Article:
If you share your home with a furry friend, you’re likely familiar with the never-ending battle against pet hair. Shedding is common for dogs and cats, and while it may seem like an inevitable part of owning a pet, understanding why it happens and how to manage it can make your life, and your pet’s, much more comfortable.

Why do cats and dogs shed their coat?

Shedding is a natural way to remove old or damaged hair and regulate your pet’s body temperature. While it’s a normal process, sometimes excessive shedding can indicate an underlying health condition. Here are some common reasons behind shedding:


The amount of shedding can differ significantly among breeds. Some breeds, like the Siberian Husky or Persian cat, are known for their heavy shedding, while others, such as Poodles, barely shed.

Seasonal changes

Most cats and dogs tend to shed more during seasonal transitions as they adapt to a lighter coat for summer coat and a thicker one for winter.


Puppies and kittens shed their baby fur while growing their adult coats. Additionally, senior pets might experience more shedding due to the aging process.


Diet, medication, irritating substances (like household cleaners) and environmental allergens can cause skin inflammation and shedding more than usual. Your vet can help identify the allergen and recommend treatment.


Changes in your pet’s environment, routine, or anxiety can increase shedding. If you think your pet is experiencing stress-induced shedding, talk to your vet. They can give you advice, recommend supplements and medication or refer you to a behaviourist.

Pregnancy and lactation

Pregnancy and nursing can deplete essential nutrients needed for a healthy coat, often leading to excessive shedding. If your cat or dog becomes pregnant, ask your vet for advice on putting them on a custom diet or supplements to strengthen her coat during this period.

Medical conditions

Underlying medical conditions, such as kidney, liver, or thyroid diseases, can have a secondary effect on your pet’s coat, causing excessive shedding. Parasite infestations and a poor diet lacking nutrients may also be culprits.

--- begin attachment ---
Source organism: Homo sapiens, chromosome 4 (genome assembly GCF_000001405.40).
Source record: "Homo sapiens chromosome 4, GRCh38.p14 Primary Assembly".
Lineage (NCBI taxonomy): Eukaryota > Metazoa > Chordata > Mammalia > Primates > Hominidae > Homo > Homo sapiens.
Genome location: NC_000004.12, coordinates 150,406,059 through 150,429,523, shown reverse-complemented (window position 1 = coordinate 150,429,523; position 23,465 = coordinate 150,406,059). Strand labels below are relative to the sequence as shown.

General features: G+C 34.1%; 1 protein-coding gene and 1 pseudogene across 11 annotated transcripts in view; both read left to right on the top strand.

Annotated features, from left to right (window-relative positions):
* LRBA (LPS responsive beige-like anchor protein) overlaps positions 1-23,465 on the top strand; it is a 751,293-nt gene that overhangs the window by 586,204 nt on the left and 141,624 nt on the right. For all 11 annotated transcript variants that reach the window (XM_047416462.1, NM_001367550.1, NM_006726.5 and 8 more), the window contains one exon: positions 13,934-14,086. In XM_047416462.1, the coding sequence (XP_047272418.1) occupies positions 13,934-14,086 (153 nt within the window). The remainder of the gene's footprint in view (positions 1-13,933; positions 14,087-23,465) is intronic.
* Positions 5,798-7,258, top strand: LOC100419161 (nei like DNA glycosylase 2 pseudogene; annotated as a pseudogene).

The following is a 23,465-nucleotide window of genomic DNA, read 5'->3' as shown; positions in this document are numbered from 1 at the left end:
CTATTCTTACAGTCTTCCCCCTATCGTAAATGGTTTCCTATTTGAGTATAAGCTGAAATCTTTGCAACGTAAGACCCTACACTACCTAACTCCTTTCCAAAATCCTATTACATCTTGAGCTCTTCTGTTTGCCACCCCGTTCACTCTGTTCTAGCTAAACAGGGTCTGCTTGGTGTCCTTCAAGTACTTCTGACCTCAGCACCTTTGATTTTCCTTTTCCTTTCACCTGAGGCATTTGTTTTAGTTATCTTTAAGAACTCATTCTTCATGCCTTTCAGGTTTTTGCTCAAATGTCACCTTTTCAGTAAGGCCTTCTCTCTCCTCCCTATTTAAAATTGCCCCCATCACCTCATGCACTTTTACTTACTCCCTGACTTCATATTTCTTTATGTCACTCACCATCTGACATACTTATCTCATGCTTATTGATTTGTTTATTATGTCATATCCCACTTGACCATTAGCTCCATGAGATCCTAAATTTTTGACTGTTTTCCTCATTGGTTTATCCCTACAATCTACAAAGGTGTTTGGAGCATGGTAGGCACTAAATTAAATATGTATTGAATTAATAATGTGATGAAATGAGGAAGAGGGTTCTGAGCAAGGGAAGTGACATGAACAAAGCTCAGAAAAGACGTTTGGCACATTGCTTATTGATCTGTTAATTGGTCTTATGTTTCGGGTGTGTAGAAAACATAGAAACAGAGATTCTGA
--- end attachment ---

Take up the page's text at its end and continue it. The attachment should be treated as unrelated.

Tips to manage shedding

  • Regular grooming.
    Brush your pet regularly, using the right brush for their breed. This helps remove loose hair before it ends up on your furniture or clothes.
  • Specialised shampoos.
    Some shampoos and conditioners can reduce shedding. Ask your vet or groomer to find the right product for your pet.
  • De-shedding tools.
    Products like de-shedding brushes or gloves can effectively reduce loose hair. Ask your vet for their recommendation for your pet.
  • Healthy diet.
    A well-balanced diet rich in vitamins and minerals can promote a healthier coat and reduce shedding. Ask your vet for dietary recommendations.
  • Parasite protection.
    Keep fleas and other nasty parasites away with regular parasite protection.
  • Stress management.
    Minimise stressors in your pet’s life by providing a stable environment and plenty of attention. Exercise and playtime are great stress relievers for your furry friend.
  • Veterinary check-ups.
    Regular vet visits can help identify underlying health issues contributing to excessive shedding.
  • Cleaning your home.
    Invest in a vacuum cleaner designed for pet hair and use a lint roller to remove hair from your clothes.

If your pet is shedding excessively, book an appointment to see your vet. They’ll examine your pet thoroughly to determine if there’s an underlying health concern and recommend appropriate treatment.